Towards the end of last year, I began to look at Textpattern (otherwise known as Txp) in the same vein and it worked well enough after a little effort that I was able to replace what was once a visitor dossier with a set of travel jottings. In some respects, Textpattern might feel less polished when you start to compare it with alternatives like WordPress or Drupal but the inherent flexibility of its design leaves a positive impression. In short, I was happy to see that it allowed me to achieve what I wanted to do.

If I remember correctly, Textpattern’s default configuration is that of a blog and it can be used for that purpose. So, I got in some content and started to morph the thing into what I had in mind. My ideas weren’t entirely developed so some of that was going on while I went about bending Txp to my will. Most of that involved tinkering in the Presentation part of the Txp interface though. It differs from WordPress in that the design information like (X)HTML templates and CSS are stored in the database rather than in the file system à la WP. Txp also has its own tag language called Textile and, though it contains conditional tags, I find that encasing PHP in <txp:php></txp:php> tags is a more succinct way of doing things; only pure PHP code can be used in this way and not a mixture of such in <?php ?> tags and (X)HTML. A look at the tool’s documentation together with perusal of Apress’ Textpattern Solutions got me going in this new world (it was thus for me, anyway). The mainstay of the template system is the Page and each Section can use a different Page. Each Page can share components and, in Txp, these get called Forms. These are included in a Page using Textile tags of the form <txp:output_form form=”form1″ />. Style information is edited in another section and you can have several style sheets too.

The Txp Presentation system is made up of Sections, Pages, Forms and Styles. The first of these might appear in the wrong place when being under the Content tab would seem more appropriate but the ability to attach different page templates to different sections places their configuration where you find it in Textpattern and the ability to show or hide sections might have something to do with it too. As it happens, I have used the same template for all bar the front page of the site and got it to display single or multiple articles as appropriate using the Category system. It may be a hack but it appears to work well in practice. Being able to make a page template work in the way that you require really offers a great amount of flexibility and I have gone with one sidebar rather than two as found in the default set up.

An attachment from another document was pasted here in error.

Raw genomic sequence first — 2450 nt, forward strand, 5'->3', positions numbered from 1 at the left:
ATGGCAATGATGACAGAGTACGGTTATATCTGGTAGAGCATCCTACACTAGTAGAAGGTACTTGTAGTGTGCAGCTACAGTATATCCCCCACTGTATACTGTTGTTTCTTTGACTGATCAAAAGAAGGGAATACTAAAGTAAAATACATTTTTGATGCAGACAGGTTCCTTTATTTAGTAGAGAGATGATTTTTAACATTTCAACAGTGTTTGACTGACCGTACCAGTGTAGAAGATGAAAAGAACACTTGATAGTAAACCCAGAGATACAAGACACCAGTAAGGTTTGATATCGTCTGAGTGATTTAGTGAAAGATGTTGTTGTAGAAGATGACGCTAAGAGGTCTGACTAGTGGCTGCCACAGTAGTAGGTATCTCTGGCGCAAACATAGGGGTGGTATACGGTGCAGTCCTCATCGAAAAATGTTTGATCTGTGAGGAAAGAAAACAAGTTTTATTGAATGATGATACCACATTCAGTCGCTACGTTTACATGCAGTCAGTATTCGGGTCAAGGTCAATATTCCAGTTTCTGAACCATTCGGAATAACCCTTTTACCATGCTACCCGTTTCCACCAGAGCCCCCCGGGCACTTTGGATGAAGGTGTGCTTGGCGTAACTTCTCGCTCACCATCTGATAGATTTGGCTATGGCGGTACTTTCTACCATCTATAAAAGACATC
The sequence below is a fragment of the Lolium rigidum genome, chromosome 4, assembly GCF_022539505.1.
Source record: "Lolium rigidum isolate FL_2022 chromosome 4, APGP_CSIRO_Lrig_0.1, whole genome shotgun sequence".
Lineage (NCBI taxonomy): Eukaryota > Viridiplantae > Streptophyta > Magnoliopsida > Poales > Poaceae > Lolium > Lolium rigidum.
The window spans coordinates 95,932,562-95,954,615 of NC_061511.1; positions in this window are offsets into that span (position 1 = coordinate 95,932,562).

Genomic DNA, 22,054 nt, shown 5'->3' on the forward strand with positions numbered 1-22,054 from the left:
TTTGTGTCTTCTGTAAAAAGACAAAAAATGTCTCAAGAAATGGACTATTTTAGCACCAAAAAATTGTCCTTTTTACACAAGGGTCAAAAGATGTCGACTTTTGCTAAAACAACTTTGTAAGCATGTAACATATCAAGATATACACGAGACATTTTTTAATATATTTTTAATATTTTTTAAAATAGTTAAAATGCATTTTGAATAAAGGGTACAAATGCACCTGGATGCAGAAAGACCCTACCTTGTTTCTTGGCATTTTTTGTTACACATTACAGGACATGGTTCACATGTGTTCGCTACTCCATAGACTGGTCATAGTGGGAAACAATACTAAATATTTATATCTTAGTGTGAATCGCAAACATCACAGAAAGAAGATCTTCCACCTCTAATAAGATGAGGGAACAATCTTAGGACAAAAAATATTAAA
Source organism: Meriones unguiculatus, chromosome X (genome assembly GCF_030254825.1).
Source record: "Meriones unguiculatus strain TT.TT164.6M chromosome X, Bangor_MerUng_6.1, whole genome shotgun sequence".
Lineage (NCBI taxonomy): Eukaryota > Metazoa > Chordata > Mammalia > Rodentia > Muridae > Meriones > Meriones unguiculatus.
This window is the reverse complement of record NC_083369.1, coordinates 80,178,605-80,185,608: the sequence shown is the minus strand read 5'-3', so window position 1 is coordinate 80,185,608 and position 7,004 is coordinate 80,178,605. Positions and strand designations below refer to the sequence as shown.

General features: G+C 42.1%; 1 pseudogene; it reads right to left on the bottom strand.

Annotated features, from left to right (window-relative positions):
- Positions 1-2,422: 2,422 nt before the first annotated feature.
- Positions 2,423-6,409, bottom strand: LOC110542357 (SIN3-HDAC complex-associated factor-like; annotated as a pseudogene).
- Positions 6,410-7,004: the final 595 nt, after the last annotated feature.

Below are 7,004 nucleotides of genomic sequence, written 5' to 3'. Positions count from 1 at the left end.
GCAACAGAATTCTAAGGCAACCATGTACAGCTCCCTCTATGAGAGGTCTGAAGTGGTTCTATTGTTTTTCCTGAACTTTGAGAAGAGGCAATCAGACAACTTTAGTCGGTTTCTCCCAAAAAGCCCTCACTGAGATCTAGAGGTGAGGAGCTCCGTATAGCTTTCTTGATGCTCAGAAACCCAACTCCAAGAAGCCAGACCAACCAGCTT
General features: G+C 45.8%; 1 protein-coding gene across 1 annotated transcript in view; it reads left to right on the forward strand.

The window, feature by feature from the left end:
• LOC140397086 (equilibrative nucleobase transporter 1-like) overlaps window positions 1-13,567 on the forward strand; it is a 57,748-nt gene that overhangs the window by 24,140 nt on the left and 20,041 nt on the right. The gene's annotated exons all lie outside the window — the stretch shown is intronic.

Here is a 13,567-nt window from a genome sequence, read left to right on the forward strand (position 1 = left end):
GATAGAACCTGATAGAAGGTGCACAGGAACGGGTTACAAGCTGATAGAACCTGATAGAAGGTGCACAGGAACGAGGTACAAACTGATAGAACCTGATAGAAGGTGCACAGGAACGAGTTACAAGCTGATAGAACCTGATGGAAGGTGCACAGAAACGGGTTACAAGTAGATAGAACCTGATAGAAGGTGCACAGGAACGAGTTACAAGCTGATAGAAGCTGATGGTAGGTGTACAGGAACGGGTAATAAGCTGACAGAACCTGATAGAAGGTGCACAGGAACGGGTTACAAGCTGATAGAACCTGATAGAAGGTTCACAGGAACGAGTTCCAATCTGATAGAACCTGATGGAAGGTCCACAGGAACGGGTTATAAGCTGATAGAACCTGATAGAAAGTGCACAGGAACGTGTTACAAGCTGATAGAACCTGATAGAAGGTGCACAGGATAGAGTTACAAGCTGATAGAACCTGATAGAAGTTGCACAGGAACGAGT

Txp also has facility to add plugins (look in the Admin section of the UI) and this is very different from WordPress in that installation involves the loading of an encoded text file, probably for sake of maintaining the security and integrity of your installation. I added the navigation facility for my sidebar and breadcrumb links in this manner and back end stuff like Tiny MCE editor and Akismet came as plugins too. There may not be as many of these for Textpattern but the ones that I found were enough to fulfill my needs. If there are plugin configuration pages in the administration interface, you will find these under the Extensions tab.